I think the ideal situation would be that we did not even have to think about the participation of women, that this inequality did not even exist, but the truth is that their participation is precarious in all areas, and this does not depend on the continent or latitude we are talking about; it is a global issue. Simply because they are women, their work is more invisible and disparaged. Obviously, for trans woman it is even more difficult to gain respect. In the audiovisual world, all women in general suffer discrimination.

How did you join the RAMA?

I was at a congress in Belgium in 2019. There I met Isabel Segu; the two of us were talking precisely about Latin American women in the audiovisual world in our presentations. She was talking about a more contemporary figure, Beatriz Palacios from the Ukamau group (Bolivia) and I spoke of someone more historical, Lola lvarez Bravo (Mexico). We saw we had similar interests and she asked me to be part of this initiative. The network is quite new; Isabel Segu started this initiative in 2019 with Marina Tedesco and Elizabeth Ramrez. I find it very interesting and am very happy to be part of it.

What has been the most useful aspect of being part of this network?

As people with similar research interests, the idea is to have a space in which to share our knowledge, methods and forms of research to increase visibility in some way for women in the audiovisual field. We still have not talked about many things, but two initiatives are being considered at the moment: one is a special report called "Documentos para una historia feminista del cine latinoamericano" (Documents for a feminist history of Latin American cinema) which will be published in a special issue of the journal Studies in Spanish and Latin American Cinemas. The report will cover documentary sources for research into cinema made by women in Latin America. Similarly, a series of discussions will be held to boost mutual knowledge and strengthen intergenerational links within the field of research into cinema made by women in Latin America.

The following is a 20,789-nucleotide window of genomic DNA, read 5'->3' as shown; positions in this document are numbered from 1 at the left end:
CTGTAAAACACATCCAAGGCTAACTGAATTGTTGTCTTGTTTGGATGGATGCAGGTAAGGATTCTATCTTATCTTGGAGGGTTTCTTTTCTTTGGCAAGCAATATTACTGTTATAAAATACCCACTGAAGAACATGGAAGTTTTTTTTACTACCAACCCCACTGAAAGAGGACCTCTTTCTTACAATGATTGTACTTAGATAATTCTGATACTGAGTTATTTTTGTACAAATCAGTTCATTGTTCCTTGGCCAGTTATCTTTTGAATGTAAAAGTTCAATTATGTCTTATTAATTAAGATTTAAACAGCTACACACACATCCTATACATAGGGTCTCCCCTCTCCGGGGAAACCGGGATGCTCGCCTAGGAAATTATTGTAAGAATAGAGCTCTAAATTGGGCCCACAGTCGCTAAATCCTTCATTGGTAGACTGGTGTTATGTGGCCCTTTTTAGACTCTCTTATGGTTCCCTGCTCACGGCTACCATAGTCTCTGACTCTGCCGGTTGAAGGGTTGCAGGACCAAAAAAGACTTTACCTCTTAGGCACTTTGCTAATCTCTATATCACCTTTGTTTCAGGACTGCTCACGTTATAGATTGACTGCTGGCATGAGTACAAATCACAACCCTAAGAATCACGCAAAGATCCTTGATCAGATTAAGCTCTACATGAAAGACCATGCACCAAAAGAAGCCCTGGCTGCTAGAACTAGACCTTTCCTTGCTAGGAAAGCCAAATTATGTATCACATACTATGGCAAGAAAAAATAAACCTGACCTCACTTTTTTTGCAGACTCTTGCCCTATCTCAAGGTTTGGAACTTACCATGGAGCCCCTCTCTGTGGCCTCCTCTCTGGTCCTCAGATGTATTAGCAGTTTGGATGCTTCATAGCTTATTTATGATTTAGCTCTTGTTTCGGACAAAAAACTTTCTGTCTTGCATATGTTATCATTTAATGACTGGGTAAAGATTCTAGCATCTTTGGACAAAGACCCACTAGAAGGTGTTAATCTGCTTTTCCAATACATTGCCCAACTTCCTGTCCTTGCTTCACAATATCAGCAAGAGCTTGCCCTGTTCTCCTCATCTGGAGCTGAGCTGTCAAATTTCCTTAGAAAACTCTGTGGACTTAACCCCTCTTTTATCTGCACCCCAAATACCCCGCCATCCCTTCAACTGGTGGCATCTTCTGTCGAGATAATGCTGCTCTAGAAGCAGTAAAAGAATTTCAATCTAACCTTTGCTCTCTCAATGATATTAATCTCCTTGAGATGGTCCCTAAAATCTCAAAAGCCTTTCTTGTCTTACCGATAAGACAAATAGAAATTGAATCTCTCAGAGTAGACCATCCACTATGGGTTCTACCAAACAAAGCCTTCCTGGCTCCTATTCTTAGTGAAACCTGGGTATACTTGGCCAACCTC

How did you discover the UOC?

When I was about to finish my first thesis, during my research period at the Institute of Aesthetic Research (IIE) of the Universidad Nacional Autnoma de Mxico, a colleague who worked as a course instructor at the UOC mentioned the UOC. He told me that work opportunities often came up because the institution was growing. Then, when I finished my thesis, one of the first places I looked for offers was the Universitat Oberta de Catalunya.

What I like most about the university is the flexible structures it has as it is a newer university, in comparison with others. I was used to studying at older universities, with structures that were a little more hierarchical, that made the relationship between teachers and students more distant. I also really like the UOC's focus on all things digital and new digitization processes. This focus means that research groups such as GlobaLS, of which I am a member, make methodological efforts from different disciplines toward new ones, opening up fields, which makes it a university designed for the future, for what is coming, and not anchored to what it has been until now.